Kari Whitney is livestreamed into WSU Pullman.
On April 8, she sent her teenage daughter to a Comicon convention, her husband to visit his brother, and the dog on a doggy playdate. The only thing she forgot was to close the windows.
That became important about 5:15 p.m. that day, when WSU Global Campus student Kari Whitney learned she and her team had won the university’s Global Case Competition. She let out a piercing squeal. “My windows were open,” she said, “and I can only imagine what the neighbors might have thought!”
The annual Case Competition brings together five teams of WSU students to solve a pressing problem. Each team comprises five students. This year’s focus was arbitrary detention in the U.S., and the top prize was a trip to Geneva to present solutions to United Nations representatives.
Kari, a humanities major, presented online from her home in Tacoma. WSU Global Connections, which helps online students participate in WSU activities, livestreamed her segment into a packed WSU Pullman auditorium, and over YouTube.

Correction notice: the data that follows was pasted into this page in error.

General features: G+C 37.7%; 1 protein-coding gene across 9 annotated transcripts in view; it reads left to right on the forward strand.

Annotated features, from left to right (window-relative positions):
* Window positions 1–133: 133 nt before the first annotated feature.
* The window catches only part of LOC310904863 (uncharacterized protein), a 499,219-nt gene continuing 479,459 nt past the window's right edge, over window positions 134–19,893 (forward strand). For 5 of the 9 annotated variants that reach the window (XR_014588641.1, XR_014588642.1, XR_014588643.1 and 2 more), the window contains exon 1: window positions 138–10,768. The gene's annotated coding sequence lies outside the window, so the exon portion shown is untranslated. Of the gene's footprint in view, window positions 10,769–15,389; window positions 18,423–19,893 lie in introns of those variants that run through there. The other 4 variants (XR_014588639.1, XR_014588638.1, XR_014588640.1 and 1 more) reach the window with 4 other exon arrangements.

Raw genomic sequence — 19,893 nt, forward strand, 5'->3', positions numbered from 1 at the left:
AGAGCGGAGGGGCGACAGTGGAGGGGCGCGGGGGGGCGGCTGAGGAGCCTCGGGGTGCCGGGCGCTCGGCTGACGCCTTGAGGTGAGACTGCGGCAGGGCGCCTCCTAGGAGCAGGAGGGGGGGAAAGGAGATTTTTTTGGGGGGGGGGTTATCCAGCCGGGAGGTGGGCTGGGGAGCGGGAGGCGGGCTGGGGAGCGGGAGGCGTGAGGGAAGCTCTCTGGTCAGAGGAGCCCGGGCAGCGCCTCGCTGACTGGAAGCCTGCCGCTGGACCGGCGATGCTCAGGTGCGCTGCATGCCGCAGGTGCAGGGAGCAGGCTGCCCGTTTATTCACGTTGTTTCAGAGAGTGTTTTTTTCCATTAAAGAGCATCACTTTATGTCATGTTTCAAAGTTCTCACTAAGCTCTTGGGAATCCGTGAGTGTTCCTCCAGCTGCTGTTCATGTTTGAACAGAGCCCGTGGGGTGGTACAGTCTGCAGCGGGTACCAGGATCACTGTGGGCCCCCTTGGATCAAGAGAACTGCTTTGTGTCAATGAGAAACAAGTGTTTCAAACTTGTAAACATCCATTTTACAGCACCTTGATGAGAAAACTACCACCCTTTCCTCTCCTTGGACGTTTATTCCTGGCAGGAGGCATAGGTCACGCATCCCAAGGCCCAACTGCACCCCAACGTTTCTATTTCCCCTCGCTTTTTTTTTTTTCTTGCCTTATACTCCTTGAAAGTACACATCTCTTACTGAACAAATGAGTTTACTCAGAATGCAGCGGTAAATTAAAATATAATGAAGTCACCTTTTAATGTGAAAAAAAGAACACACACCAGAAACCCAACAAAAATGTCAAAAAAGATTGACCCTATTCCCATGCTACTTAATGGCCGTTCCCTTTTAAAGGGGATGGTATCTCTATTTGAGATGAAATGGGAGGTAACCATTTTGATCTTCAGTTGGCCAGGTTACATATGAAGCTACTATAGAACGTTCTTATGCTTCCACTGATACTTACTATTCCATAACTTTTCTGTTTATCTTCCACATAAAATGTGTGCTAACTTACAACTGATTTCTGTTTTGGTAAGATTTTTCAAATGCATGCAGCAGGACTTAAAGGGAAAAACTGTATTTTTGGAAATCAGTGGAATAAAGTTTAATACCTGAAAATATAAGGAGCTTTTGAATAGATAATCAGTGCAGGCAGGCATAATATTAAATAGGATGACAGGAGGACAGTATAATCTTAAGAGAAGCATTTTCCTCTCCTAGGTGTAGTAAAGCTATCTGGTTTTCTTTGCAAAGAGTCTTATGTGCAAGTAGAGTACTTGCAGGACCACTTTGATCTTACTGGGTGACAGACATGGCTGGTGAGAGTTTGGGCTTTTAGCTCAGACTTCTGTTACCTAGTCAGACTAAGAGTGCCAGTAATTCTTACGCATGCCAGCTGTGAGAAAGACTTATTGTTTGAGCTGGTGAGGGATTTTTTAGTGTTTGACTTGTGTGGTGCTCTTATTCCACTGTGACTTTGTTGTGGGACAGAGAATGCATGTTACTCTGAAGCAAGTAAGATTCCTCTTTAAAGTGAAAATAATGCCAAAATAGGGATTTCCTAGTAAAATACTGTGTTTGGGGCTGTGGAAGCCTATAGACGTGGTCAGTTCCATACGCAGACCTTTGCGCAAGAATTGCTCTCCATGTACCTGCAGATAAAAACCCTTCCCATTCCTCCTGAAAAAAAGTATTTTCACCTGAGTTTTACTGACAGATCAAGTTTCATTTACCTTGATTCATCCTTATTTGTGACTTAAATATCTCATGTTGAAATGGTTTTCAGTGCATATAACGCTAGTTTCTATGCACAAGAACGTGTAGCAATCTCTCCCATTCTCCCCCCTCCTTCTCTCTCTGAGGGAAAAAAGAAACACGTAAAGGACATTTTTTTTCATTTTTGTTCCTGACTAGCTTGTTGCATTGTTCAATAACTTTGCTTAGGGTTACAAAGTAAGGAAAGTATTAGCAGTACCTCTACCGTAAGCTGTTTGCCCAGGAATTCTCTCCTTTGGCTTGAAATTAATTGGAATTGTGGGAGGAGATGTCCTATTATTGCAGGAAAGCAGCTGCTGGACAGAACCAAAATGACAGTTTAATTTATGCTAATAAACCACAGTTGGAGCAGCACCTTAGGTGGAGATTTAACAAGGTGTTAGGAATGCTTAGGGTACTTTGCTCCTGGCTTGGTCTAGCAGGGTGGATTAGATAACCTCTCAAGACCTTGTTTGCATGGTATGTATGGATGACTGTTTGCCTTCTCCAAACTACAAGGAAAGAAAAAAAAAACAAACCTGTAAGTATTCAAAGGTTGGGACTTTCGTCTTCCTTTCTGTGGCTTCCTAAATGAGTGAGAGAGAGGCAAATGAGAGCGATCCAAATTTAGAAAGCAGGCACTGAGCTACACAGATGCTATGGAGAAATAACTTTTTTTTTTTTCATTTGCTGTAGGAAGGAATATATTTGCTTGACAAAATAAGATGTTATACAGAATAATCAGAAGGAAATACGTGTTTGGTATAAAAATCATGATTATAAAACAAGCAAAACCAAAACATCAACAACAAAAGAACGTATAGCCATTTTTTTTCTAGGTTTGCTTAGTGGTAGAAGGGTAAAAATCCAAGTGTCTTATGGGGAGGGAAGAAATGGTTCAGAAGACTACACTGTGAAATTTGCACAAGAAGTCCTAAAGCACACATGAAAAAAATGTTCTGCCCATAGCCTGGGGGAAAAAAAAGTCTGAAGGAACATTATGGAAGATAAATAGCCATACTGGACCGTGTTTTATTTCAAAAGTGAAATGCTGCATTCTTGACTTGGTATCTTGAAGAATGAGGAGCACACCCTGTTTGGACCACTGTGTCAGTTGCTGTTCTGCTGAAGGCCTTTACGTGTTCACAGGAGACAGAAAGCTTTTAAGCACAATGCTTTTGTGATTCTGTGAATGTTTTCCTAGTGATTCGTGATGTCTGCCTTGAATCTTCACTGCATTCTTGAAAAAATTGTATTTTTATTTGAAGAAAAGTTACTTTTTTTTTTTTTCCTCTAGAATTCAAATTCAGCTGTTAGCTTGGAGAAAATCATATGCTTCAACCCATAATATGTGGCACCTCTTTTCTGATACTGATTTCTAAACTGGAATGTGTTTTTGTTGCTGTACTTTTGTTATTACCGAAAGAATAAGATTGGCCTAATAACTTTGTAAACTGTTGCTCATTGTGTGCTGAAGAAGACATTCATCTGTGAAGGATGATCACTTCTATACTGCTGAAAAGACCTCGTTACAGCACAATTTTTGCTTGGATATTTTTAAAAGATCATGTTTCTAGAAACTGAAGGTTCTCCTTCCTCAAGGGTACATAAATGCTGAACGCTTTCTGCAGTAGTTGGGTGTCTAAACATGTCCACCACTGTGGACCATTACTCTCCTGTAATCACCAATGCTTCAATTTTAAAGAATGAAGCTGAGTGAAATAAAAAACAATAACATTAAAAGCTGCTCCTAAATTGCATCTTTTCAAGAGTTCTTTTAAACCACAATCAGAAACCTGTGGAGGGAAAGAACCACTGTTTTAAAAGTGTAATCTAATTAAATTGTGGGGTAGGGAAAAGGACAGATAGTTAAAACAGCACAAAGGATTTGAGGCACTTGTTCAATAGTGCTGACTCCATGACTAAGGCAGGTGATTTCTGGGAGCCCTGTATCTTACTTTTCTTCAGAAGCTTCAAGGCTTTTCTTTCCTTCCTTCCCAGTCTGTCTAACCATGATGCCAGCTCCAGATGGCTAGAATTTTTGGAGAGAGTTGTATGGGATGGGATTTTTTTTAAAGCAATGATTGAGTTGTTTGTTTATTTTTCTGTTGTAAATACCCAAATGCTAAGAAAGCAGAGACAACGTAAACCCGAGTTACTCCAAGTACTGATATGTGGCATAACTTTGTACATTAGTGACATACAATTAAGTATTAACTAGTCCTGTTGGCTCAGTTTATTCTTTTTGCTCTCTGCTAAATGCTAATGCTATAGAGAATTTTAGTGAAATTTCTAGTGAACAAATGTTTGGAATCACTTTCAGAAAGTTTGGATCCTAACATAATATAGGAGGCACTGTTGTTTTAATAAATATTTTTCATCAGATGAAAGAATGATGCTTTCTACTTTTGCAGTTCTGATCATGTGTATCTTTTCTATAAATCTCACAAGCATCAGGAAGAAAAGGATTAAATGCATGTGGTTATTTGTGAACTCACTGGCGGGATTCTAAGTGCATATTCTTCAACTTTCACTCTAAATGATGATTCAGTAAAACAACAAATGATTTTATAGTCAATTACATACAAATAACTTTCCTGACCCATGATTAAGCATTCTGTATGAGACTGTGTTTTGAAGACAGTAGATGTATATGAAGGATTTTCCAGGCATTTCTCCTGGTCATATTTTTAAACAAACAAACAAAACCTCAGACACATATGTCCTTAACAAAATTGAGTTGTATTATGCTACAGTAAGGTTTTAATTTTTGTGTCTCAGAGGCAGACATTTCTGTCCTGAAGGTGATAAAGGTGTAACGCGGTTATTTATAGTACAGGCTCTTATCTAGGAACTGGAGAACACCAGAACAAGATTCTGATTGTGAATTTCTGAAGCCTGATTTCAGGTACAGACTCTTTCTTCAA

Most teams focused on immigrants and refugees. Kari’s team, Dignity Before Detention, looked at the inequity of jailing the poor because they couldn’t afford small fines, or to rent an ankle monitor.
“Since my contributions would be webcast,” Kari said, “I scripted myself and rehearsed repeatedly in front of a camera, occasionally sending a recording to my teammates for critique.”
During her time at WSU Global Campus, Kari has also been a student senator, and won a WSU Center for Civic Engagement award for writing about food bank clients. She’s highly organized, and like most Global Campus students, skilled at using technology to communicate.
“Kari was incredibly effective,” said teammate Margaret Wyckoff. “Once our connection went out. While I looked at what we were going to cover, she made an entire video of her part, uploaded it to YouTube and sent it to us. And it was really good.”
Teammate Kasey Markland said Kari was expert at collaborating over the Internet. “She would do the presentation in a way where we could see her, the presentation and her comments simultaneously.”
Kari heard about her win from the YouTube livestream. After startling the neighbors, she immediately texted her husband and daughter: “I'm going to Geneva!!!”
Her husband was delighted, but her daughter, Helen, was overjoyed. “We’re nothing if not a practical family,” Kari said. “Helen was ecstatic that my travel to Geneva might result in the appropriation of Swiss chocolate for her.”